United have progressed to the semi-finals of the Capital One Cup and the last 16 of the Champions League, with an FA Cup third-round tie at home to Swansea to look forward to on Sunday, but their League form is alarming.
Four of the six losses have come at home, as West Brom, Everton and Newcastle lifted their hexes at Old Trafford, and the Reds have won just one of their eight games against the top eight sides.
Here's six things wrong with Moyes's side...
THE WRONG MAN IS IN CHARGE
An obvious point, but United's idealism has backfired spectacularly this season, as Sir Alex Ferguson was effectively allowed to employ one of his mates to replace him ahead of a two-time European Cup winning coach. The club have operated behind a phoney facade under the Glazer family and elevate the shallow romanticism associated with United, and that extended to employing a British manager who, the club boasted, was "cut from the same cloth" as his predecessor.
Ferguson stood still some summers, but was such a great manager he could go on to win the Premier League having bought no one, like in 1995, or a Fulham reserve, an unknown Mexican and a Portuguese vagrant, like he did in 2010. Moyes had targets, but the club were too busy signing up an official tyre partner and tying up other frivolous commercial ventures, as well as readying excuses for an amateurish summer window. United are so over-reliant on Wayne Rooney and Robin van Persie that both strikers have started defeats when they were clearly unfit and Rooney, like Van Persie last month, is expected to be sidelined as a consequence of playing 90 minutes against Tottenham.
PLAYERS DON'T RESPECT THE MANAGER
For someone so staunchly against diving, Moyes has seen a number of his players ignore his calls to cut it out. Ashley Young, Adnan Januzaj, Wayne Rooney and Danny Welbeck have all been guilty of simulation this season, which is not only unbecoming, but arguably a reflection of how little respect players have for Moyes at Old Trafford. While Ferguson was not as vehemently appalled by diving, he would have a word behind closed doors, and it is possible certain players' defiance stems from them not appreciating Moyes's candour. Rio Ferdinand has also questioned Moyes's selection policy.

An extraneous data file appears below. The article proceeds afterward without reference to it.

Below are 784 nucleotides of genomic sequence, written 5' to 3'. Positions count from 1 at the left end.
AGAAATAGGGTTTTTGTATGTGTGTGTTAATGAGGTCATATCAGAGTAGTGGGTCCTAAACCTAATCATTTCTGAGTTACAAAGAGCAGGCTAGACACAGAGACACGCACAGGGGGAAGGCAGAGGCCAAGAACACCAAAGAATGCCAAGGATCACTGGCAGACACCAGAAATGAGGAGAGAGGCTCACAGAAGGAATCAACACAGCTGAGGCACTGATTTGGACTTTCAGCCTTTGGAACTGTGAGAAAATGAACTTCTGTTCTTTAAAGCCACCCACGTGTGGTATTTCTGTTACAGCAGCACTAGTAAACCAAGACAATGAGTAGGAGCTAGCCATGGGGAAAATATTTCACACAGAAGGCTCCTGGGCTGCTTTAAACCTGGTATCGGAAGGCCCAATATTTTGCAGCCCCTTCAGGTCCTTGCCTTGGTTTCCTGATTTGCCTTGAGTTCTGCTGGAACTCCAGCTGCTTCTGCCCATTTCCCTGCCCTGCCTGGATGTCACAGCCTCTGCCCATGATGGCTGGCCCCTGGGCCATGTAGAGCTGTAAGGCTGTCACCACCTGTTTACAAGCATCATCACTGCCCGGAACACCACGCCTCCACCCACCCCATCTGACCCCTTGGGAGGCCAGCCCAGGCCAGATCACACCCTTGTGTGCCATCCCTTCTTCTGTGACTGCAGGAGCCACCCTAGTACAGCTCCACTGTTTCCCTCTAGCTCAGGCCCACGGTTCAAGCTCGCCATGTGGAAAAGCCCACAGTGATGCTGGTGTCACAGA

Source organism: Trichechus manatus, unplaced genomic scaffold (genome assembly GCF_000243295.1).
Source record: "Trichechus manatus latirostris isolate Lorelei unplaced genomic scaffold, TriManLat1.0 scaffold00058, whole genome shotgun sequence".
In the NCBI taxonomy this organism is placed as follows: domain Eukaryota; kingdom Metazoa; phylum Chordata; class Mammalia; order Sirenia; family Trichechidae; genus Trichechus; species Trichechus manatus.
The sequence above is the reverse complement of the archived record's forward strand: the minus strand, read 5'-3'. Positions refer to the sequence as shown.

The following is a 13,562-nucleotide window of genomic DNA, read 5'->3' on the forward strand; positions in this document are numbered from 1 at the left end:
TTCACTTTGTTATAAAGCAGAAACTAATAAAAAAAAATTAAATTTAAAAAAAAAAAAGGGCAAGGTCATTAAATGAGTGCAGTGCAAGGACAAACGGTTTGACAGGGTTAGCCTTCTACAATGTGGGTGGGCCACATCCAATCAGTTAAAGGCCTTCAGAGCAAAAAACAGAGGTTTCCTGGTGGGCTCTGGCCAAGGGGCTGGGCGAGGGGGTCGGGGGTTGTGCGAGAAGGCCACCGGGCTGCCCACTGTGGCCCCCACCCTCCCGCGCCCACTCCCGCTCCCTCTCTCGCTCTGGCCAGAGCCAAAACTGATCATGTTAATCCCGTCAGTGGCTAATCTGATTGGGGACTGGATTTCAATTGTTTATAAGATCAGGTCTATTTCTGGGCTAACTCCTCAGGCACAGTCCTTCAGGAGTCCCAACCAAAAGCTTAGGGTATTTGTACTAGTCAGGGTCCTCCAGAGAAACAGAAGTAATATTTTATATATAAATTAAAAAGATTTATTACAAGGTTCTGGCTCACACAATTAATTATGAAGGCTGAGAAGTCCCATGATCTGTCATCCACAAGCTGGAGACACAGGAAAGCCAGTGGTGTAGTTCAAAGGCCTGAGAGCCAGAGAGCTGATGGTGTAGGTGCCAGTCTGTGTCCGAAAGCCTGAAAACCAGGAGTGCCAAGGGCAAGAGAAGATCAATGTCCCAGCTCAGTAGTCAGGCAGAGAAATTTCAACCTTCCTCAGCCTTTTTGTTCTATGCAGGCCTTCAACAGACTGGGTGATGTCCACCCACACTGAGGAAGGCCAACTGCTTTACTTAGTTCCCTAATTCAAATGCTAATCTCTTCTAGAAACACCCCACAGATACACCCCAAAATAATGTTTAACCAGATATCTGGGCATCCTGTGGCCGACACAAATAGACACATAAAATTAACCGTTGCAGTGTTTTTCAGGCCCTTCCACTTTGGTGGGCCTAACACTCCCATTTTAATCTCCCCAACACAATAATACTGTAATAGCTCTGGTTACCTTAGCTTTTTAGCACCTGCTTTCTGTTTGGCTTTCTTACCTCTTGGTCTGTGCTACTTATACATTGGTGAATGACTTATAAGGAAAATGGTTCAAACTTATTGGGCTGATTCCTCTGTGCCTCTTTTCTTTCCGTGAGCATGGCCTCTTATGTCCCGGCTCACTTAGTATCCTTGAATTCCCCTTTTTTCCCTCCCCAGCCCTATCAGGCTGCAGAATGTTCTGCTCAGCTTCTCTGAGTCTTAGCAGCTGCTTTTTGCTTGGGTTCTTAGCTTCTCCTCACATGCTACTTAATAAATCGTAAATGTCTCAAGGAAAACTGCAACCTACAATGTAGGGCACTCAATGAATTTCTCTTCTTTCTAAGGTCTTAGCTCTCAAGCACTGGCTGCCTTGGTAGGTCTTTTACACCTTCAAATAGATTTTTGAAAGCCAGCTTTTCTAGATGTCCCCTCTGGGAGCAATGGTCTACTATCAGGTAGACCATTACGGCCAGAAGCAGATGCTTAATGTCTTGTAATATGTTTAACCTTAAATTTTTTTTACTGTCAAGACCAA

United are perhaps the worst and best, depending on how you look at it, example of a big club who countenance poor form. Players like Antonio Valencia, Tom Cleverley and Patrice Evra continue to start despite dismal displays, with the loaned out Nick Powell a more exciting alternative, while Moyes is reluctant to give Fábio da Silva a chance at full-back. United's best creative outlet in central midfield, gallingly, remains Ryan Giggs or Wayne Rooney.
TOO MANY UNDER-PERFORMERS
This was perhaps inevitable, and Moyes might wield the axe more widely in the summer. Aside from Evra and Cleverley, Ferdinand and Michael Carrick have struggled under Moyes, Javier Hernández is about as threatening as a Mariachi performer, Shinji Kagawa doesn't effect games and Jonny Evans looks slower. The only individual success stories of Moyes's brief reign are Januzaj and Rooney, while Welbeck has begun to score regularly.
An easy one to end on, and Moyes is no where near as much at fault as Ferguson, but for the 10th consecutive transfer window United are in need of midfield reinforcements. There is such a dearth of creative quality and insufficient cover for the back four it is surprising more teams have not exposed United through the middle.